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The Lay House

The Lay House image The Lay House image
Author
Peg Porter
Rights Held By
Ypsilanti Historical Society
OCR Text

In August of 1965, one of the grandest Ypsilanti area homes was scheduled for demolition. The house was also one of the oldest. It was constructed when Michigan was still a Territory. Based on a mortgage date and information about the owner, it is estimated that the house was built by Ezra D. Lay in 1833, making it older than the Ladies Literary Clubhouse which was constructed about 10 years later. The original location of the house was Section 2, Ypsilanti Township, Michigan which later became 1701 East Michigan Avenue, Ypsilanti Township. Emil Lorch, Dean of the School of Architecture, University of Michigan, described this house as an important example of Greek Revival Architecture much as he identified the now Ladies Literary Clubhouse. One wonders if the same builder is responsible for both houses. The house was owned by Ezra D. Lay, born in 1807, Saybrook, Connecticut. While he was still a child, Ezra's family moved to New York where he was educated and learned the cooper's (barrel making) trade. He arrived in the Michigan Territory in 1832 where he purchased 160 acres of land on what was then known as the Ypsilanti Plain. He had brought with him apples, pears, peaches, plums, cherries and grapes. In addition to the fruit he transported shrubbery. He added a greenhouse to his property, the first in Michigan. His brother, Z.K. Lay, also came from New York. The two brothers planted 25,000 fruit trees on the acreage Ezra purchased. As a result, the History of Washtenaw County cites the Lay operation as the first business in the Michigan Territory. With his business established and his home under construction, Ezra married Malinda Kinne of Monroe County, New York. The couple had three children, two boys and a girl. The youngest son never married, lived at home and helped care for his parents as they got older. Ezra Lay was active in local and state affairs. He was the President of the Pioneer Society of Washtenaw County where he encouraged the compilation of the early history of the area. He also served as a Representative in the State Legislature. In later years, Lay became a general farmer. He died at home on April 28, 1890. His funeral was conducted at his residence. During the following years the house became run down. Then in 1916, Charles Vapor purchased the house for use as summer residence. Vapor was a Detroit attorney and part-owner of a large produce concern and importer of vegetables and foodstuffs. He did much to restore the house to its previous state. He also removed all the old flooring, replacing it with oak floors throughout. He and his wife entertained regularly and lavishly. Vapor created a wine cellar and personally selected the wine for their many dinner parties. Vapor enjoyed treating his guests to out-of-season fruits. He hung large bunches of bananas in the basement to ripen. As part of their improvements, however, they had covered up four fireplaces. They modernized the kitchen installing one of the first dishwashers and two electric stoves. Vapor converted part of the back wing into a garage. During the Vapor's ownership, the house had five main bedrooms, including the master with a dressing room, three sleeping rooms for maids and a bathroom. On the main level there was, in addition to the kitchen, a drawing room, dining room, library and breakfast room. There was a laundry and two additional bathrooms. Sometime in the late 1920's or early 1930's the Vapors no longer owned the house. It seems probable that the Great Depression played a part in this change. The next owners of record, Mr. and Mrs. Joseph Howard of Belleville, may have been responsible for turning some of the rooms into apartments. The Howards discovered a brick wall inside the wooden exterior. They also noted "ADZ" markings on the beams indicating the use of hand-hewn timber. Mrs. Howard recalled that a workman told her the house had been a "blind pig" during the Depression. Whether this is true and whether the Vapors were involved would make for an interesting research project. Flash forward to the summer of 1965. Now the owners were Don Porter, my father, and Clyde Budd. They had been looking for property zoned for commercial use on East Michigan or Washtenaw. I told my father that I thought Washtenaw would be a better investment. Pretty bold of his twenty-something year old daughter who had no experience in real estate. He replied that there was little property available and it was very expensive. So they opted for the East Michigan site which came fairly cheaply as the new owners would be responsible for demolishing the house. They had no desire for demolition as it is very expensive and were anxious that the house be preserved. They had to act quickly to save the structure. It was first offered to the Ypsilanti Historical Society. The asking price was $1.00. The newly formed Society had no funds nor had it property on which to locate the house. The offer was declined. However, Charles Hagler and his wife, both avid local historians and preservationists made an offer on the house. It was accepted. They then went through a number of challenges in moving a house this size and of this age. Charles Hagler was President of the Detroit Historical Commission and Vice President of the Michigan Historical Society. His wife, Katherine, was curator of furniture at the Henry Ford Museum. It was fortunate that buyers were found with the resources, interest and knowledge to undertake this major restoration. For transporting purposes the house was divided into two sections. The destination was 3401 Berry Road in Superior Township. All obstacles were overcome and the house was moved. The Haglers renovated it to "its glory days." Thus, a happy ending for the structure. Not so for the property. Finding a buyer proved to be difficult. With the building of I-94 most of the traffic that had traveled Michigan Avenue to Detroit now moved to the Expressway. Finally a man who wanted to locate a used car lot on East Michigan approached the sellers. He did not have sufficient funds to make a down payment. The sellers and buyer settled on a Land Contract, an often risky move. The sellers maintained title to the property while the buyer made regular payments toward the agreed upon price. At first things seemed to be going well and then there were missed payments. The buyer was given a second and then a third chance to repay what he owed. Eventually the buyer filed for bankruptcy. Clyde Budd, my father's business partner became very ill and died in November, 1973. My father's attorney failed to file paperwork in the bankruptcy proceeding thereby leaving him without an opportunity to recoup any of funds in the contract. It was a stressful time for our family, especially for my father. The "East Michigan property" represented failure due to misplaced trust. Looking back, the investment was a poor one. On the other hand, the house was saved from demolition. As a result I see my father as having had an important role in preserving a building that was, and is, historically significant. (Primary sources: The Ypsilanti Press, August 9, 1965: Eileen Harrison, Old Pioneer Home Facing Removal After Colorful Past; History of Washtenaw County; U.S. Census; Gleanings, October, 1979; and personal recollections and notes.) (Peg Porter is the Assistant Editor of the Gleanings and a regular contributor to the publication.)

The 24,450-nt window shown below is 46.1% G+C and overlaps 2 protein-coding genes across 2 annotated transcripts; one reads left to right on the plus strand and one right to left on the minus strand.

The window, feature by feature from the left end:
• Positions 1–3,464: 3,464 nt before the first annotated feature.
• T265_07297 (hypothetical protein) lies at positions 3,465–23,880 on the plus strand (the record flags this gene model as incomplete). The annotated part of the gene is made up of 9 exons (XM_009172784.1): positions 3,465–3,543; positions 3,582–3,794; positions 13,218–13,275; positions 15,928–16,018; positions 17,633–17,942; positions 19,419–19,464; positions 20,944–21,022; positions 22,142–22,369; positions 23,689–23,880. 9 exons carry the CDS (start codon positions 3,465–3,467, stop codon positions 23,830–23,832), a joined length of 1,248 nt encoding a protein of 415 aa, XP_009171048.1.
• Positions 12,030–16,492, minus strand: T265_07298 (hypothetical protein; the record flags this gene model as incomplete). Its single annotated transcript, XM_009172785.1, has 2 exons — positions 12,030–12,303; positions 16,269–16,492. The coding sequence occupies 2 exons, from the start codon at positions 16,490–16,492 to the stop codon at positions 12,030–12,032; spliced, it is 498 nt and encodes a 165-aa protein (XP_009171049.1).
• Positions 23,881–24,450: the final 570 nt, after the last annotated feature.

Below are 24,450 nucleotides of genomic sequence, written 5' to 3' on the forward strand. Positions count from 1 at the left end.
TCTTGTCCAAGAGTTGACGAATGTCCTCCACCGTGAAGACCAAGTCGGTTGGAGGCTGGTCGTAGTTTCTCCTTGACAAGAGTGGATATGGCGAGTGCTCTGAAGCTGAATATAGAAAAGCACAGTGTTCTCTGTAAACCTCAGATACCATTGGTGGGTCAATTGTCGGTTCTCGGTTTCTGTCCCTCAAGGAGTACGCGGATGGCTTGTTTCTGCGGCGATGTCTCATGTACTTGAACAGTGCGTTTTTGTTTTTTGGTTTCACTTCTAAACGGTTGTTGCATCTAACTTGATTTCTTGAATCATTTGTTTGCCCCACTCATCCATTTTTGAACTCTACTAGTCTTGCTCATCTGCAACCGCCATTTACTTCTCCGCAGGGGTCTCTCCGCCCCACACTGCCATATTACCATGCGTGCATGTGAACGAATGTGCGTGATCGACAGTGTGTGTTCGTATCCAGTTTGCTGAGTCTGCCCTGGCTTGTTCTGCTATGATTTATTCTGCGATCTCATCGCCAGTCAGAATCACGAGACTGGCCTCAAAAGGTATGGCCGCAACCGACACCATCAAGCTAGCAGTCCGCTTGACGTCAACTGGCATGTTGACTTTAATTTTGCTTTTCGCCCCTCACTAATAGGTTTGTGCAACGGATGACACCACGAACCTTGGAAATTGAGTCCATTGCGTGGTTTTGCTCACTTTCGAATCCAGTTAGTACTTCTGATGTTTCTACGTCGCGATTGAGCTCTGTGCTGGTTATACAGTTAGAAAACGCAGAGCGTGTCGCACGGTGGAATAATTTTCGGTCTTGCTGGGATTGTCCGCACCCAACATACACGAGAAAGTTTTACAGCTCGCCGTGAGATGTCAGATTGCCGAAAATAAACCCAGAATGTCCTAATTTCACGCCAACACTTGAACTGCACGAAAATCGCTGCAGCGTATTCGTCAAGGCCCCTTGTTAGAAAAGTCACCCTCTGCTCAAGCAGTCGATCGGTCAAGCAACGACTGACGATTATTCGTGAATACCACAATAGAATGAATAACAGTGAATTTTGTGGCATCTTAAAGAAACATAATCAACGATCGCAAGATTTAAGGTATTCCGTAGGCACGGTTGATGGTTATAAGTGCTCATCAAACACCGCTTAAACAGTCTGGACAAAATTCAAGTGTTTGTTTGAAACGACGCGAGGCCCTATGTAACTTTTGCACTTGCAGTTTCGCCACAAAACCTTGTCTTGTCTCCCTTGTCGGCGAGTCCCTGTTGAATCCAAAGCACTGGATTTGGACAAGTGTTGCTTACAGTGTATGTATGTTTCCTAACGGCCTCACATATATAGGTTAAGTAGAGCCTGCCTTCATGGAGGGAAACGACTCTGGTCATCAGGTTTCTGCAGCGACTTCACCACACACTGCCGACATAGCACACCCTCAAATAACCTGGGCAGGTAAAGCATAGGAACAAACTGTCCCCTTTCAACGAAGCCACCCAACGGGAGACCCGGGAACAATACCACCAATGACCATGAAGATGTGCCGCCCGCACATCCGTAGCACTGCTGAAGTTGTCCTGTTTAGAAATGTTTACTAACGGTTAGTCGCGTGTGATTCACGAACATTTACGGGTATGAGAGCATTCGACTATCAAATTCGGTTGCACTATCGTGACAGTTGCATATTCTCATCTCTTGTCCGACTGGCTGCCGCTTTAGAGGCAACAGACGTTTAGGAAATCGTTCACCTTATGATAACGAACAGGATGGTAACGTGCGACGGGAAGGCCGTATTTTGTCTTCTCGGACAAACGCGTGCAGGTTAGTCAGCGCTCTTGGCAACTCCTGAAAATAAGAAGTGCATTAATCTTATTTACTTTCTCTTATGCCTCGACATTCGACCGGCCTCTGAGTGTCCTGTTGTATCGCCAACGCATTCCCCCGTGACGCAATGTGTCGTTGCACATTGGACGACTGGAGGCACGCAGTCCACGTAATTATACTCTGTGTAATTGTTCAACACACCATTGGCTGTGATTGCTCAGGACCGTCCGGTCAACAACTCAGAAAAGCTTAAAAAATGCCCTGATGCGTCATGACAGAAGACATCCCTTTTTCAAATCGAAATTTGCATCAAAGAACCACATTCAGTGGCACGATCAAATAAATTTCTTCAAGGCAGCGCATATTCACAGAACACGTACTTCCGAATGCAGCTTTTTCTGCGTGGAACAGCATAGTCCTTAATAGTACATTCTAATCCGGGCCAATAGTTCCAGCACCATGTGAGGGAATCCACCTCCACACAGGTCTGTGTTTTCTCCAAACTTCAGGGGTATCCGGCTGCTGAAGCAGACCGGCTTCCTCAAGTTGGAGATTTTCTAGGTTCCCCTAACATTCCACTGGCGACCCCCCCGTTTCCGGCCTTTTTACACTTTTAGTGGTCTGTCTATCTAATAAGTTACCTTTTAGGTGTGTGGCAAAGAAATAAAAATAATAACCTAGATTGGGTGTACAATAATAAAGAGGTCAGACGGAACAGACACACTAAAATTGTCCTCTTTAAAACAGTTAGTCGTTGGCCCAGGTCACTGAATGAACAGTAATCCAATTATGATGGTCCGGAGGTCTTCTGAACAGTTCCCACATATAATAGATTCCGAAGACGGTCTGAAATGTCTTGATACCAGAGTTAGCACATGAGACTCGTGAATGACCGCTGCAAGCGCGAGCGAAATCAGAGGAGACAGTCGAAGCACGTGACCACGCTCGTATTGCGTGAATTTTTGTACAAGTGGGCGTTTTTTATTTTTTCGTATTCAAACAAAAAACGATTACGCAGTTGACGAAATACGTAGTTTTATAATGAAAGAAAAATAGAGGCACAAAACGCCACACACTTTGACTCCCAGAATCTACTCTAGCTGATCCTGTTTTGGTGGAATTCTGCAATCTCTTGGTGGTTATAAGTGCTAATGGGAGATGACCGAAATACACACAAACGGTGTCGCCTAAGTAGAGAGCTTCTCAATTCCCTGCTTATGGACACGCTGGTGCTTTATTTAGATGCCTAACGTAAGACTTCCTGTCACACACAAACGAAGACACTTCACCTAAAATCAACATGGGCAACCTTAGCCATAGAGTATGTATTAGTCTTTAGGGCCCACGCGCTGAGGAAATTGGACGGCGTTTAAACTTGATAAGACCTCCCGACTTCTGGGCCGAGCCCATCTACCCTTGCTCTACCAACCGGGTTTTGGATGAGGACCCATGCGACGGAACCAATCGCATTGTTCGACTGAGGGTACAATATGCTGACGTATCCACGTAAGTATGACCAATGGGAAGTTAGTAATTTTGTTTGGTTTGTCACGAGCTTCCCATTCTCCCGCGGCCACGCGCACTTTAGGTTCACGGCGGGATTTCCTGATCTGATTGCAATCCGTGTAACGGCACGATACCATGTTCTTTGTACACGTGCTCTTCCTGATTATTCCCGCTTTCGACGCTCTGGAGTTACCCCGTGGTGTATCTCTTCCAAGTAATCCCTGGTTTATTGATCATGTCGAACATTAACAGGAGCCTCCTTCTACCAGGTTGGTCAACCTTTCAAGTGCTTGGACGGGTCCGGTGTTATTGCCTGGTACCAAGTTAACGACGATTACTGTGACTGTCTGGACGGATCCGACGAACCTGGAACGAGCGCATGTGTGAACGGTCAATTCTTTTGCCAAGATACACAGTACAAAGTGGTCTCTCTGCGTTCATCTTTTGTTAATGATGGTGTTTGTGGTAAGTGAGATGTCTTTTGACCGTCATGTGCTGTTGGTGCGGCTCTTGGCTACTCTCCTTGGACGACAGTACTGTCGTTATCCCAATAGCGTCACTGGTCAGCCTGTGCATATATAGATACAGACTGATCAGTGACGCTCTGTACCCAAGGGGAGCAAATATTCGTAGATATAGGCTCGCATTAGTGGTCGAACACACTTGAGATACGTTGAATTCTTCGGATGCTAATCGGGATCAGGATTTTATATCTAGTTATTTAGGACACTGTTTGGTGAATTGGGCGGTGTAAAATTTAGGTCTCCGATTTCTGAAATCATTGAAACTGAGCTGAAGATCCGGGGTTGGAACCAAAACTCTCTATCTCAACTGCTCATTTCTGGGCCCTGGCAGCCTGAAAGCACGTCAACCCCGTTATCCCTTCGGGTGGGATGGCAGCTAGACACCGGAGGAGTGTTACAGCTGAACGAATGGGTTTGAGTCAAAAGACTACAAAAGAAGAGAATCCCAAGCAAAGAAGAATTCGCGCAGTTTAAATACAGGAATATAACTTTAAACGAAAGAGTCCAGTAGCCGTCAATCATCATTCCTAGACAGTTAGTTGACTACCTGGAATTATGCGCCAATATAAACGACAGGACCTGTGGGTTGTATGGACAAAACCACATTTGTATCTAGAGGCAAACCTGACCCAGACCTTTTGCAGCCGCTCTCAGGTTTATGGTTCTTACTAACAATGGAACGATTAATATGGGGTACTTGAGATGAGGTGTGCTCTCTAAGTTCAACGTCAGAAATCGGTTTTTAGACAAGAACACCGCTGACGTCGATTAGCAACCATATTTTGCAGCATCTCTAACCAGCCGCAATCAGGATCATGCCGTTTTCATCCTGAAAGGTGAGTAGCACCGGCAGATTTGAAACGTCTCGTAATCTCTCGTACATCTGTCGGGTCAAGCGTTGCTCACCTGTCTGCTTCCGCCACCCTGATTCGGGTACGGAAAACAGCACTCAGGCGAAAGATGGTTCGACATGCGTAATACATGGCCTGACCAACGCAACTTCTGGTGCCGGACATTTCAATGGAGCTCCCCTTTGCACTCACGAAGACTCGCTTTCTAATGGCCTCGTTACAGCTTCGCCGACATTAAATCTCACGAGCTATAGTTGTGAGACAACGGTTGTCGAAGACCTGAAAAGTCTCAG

Photo Captions: Photo 1: The Ezra D. Lay house was built in 1833 in Section 2 of Ypsilanti Township which later became 1701 East Michigan Avenue, Ypsilanti Township.

Photo 2: Ezra D. Lay arrived in the Michigan Territory in 1832 where he purchased 160 acres of land on what was then known as the Ypsilanti Plain.

Photo 3: In 1965 the Lay house was divided into two sections and moved to 3401 Berry Road in Superior Township.

Photo 4: Map showing the two locations for the Ezra D. Lay house.